RETRO REVIEW: Joint Security Area (2000)

Park Chan-wook’s JSA: JOINT SECURITY AREA — PHOTO: CJ Entertainment.

Directed by Park Chan-wook (Oldboy; The Handmaiden) — Screenplay by Kim Hyun-seok, Jeong Seong-san, Lee Moo-yeong, and Park Chan-wook.

Based on Park Sang-yeon’s DMZ, Park Chan-wook’s Joint Security Area, or JSA, tells the story of an investigation into the murder of two North Korean soldiers inside a North Korean border house in the Korean Demilitarization Zone. One North Korean soldier survived. So did two South Korean soldiers on border duty, one of which fled the North Korean border house while wounded. However, the North Korean and South Korean soldiers have reported conflicting accounts of what happened, and so Swiss Army Major Sophie E. Jean (played by Lee Young-ae) is assigned by the Neutral Nations Supervisory Commission to lead the investigation into what exactly transpired.

One can only imagine the pressure Park Chan-wook must have felt as he was trying to make a film about the tension between North Korea and South Korea. There’s so much tough territory — so many cultural landmines (i.e. faux pas or taboos) — that Park Chan-wook operates around. Almost immediately when I started the film, I was put at ease by how both South Korean and North Korean soldiers or higher-ranking officers were portrayed. Obviously, the ideological differences that divide the two countries are clear for all to see, but what I mean to say is that Park’s film does a good job of depicting both sides fairly and humanistically. Park seemed to have been insistent on emphasizing how their respective political stances color their view of what has happened early on. This, to me, is a sign of a director who knows how much is at stake with such a film, how delicate of a subject he is dealing with, but also a sign of the director possessing a steady hand with regard to storytelling. In the end, he has made it so that this is not so much a film about the ideological differences, but rather the humanity they share.

Throughout the film, there are these stylistic touches that are present. I love the close-up of an owl as it hears what transpired in the fateful night in question. The transitions and cuts are equally inventive, with the turning of a page leading into the next scene or the sudden cut to a theme park ride during the investigation. Not all of Park Chan-wook’s stylistic flourishes appear as smoothly as they do now later in his career, but you get the sense that Park is finding his voice and style as a visual filmmaker and storyteller here, which makes the visual element quite interesting when read as a sign of what is to come for Park Chan-wook down the line (indeed, what we have seen years later from a master filmmaker).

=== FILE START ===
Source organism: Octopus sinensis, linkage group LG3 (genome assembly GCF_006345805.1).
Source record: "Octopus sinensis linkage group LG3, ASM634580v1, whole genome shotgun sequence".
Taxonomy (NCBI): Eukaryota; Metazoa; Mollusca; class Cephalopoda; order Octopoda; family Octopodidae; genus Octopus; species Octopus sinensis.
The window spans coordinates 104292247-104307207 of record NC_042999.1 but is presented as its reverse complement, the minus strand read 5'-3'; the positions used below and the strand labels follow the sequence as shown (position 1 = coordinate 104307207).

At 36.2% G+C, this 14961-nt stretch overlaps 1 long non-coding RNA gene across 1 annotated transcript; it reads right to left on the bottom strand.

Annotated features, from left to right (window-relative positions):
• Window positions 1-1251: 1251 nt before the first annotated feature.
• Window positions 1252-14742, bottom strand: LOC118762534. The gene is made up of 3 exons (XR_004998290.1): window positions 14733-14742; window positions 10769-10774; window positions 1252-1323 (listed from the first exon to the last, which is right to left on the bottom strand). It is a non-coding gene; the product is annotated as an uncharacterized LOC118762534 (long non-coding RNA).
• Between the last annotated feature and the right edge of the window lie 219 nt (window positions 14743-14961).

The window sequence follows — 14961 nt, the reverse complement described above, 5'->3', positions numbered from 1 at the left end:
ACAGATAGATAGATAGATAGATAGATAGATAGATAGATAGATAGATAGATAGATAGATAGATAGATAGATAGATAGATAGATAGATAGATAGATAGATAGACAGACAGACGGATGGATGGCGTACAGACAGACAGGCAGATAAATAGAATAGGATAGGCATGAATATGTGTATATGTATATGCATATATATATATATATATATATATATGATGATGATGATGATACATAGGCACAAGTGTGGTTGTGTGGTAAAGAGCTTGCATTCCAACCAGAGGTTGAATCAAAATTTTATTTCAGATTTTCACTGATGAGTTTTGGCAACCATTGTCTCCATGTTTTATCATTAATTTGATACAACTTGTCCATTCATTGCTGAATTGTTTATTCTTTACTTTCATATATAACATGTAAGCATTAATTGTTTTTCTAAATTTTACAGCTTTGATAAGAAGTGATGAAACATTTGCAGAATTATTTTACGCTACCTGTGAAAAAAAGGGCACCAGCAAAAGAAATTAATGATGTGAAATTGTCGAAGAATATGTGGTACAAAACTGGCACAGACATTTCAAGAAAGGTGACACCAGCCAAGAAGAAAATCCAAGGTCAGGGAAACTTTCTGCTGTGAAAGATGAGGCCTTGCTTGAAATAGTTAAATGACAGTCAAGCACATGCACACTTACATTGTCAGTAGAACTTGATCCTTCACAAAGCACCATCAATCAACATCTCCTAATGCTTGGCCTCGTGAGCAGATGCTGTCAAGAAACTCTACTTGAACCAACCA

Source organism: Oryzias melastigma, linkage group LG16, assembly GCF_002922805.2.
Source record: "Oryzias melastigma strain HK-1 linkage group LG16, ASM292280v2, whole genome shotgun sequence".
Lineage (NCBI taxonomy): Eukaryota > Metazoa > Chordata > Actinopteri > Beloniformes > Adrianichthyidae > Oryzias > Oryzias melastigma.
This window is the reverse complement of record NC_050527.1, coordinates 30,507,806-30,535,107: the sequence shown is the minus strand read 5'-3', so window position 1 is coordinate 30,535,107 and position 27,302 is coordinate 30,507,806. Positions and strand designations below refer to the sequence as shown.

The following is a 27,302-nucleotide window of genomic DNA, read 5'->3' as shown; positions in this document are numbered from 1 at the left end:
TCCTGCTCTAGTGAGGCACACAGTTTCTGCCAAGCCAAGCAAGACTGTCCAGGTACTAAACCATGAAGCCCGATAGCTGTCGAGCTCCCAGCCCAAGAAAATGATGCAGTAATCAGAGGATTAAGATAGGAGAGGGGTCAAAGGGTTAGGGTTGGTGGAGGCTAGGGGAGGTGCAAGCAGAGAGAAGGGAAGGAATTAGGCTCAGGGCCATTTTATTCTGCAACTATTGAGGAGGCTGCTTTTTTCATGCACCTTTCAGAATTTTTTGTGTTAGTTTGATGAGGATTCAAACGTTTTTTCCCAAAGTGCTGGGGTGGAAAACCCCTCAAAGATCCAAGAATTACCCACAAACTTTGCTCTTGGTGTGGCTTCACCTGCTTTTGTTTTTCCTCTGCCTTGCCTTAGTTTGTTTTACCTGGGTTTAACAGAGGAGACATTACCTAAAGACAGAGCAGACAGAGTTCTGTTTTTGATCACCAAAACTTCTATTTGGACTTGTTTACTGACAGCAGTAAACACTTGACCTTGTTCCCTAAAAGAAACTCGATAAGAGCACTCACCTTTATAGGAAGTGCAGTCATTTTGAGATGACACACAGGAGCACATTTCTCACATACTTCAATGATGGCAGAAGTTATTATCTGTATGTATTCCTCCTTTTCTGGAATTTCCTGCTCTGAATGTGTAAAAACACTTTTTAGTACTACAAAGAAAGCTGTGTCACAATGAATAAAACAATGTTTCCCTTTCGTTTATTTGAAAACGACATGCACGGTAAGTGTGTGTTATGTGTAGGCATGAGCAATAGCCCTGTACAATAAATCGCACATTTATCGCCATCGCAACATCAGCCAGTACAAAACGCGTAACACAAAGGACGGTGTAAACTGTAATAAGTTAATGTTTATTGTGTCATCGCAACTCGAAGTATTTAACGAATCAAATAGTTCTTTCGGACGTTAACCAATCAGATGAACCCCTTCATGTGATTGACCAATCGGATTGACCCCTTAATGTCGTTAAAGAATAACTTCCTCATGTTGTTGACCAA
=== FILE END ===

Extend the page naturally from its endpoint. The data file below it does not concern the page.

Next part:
Like I’ve seen in certain other Korean films but also in Squid Game, JSA suffers from its international cast (the non-Korean cast members, that is) being quite rough. The neutral Swedish and Swiss representatives are portrayed in a way that almost gives it a soap opera-like feel. Those parts are genuinely tough to watch, which is a significant problem because these parts open the film. It makes for a really rough first act, and, in general, the film struggles when it is in English. Later in the film, a key piece of information is delivered in English, and it just feels like a history lesson somewhat awkwardly delivered.

Sandwiched in between these rougher English sections is a really fantastic film, though. Led by stellar performances from Lee Byung-hae (I Saw The Devil) and Song Kang-ho (Parasite), this section focuses on how these soldiers guarding each side of the border awkwardly come together to form a friendship. It is a truly delightful section of the film, which reveals it to be quite a humanist picture about testing the limits of imaginary borders that divide people who have a lot in common. These scenes, wherein you see them bonding, are what sits with you after the film comes to an end. It is a film about the futility of hostility and the warmth of shared humanity. It is a hopeful film that exists with stark ideological differences on each and every character’s shoulders — differences that burden them. It is the elephant in the room, but one they hope to ignore as they trade contraband and stories. I was genuinely and pleasantly surprised by how sweet some of these scenes were. They make the film stand out.

Park Chan-wook’s Joint Security Area, or JSA, is quite good but it must be said that significant chunks of it are somewhat rough. It is a fine but relatively unremarkable investigation/interrogation thriller and murder mystery, but, also, a truly excellent film about brothers across borders finding a shared bond and exchanging pen pal-like information, even though such a friendship between the North and the South is taboo. Park Chan-wook shows major signs of the filmmaker he will become, and his steady, stylish, and level-headed approach to a tough subject matter really helps to make this film succeed, as does Song Kang-ho’s dedicated and complex performance.

8.7 out of 10

– Review Written by Jeffrey Rex Bertelsen.

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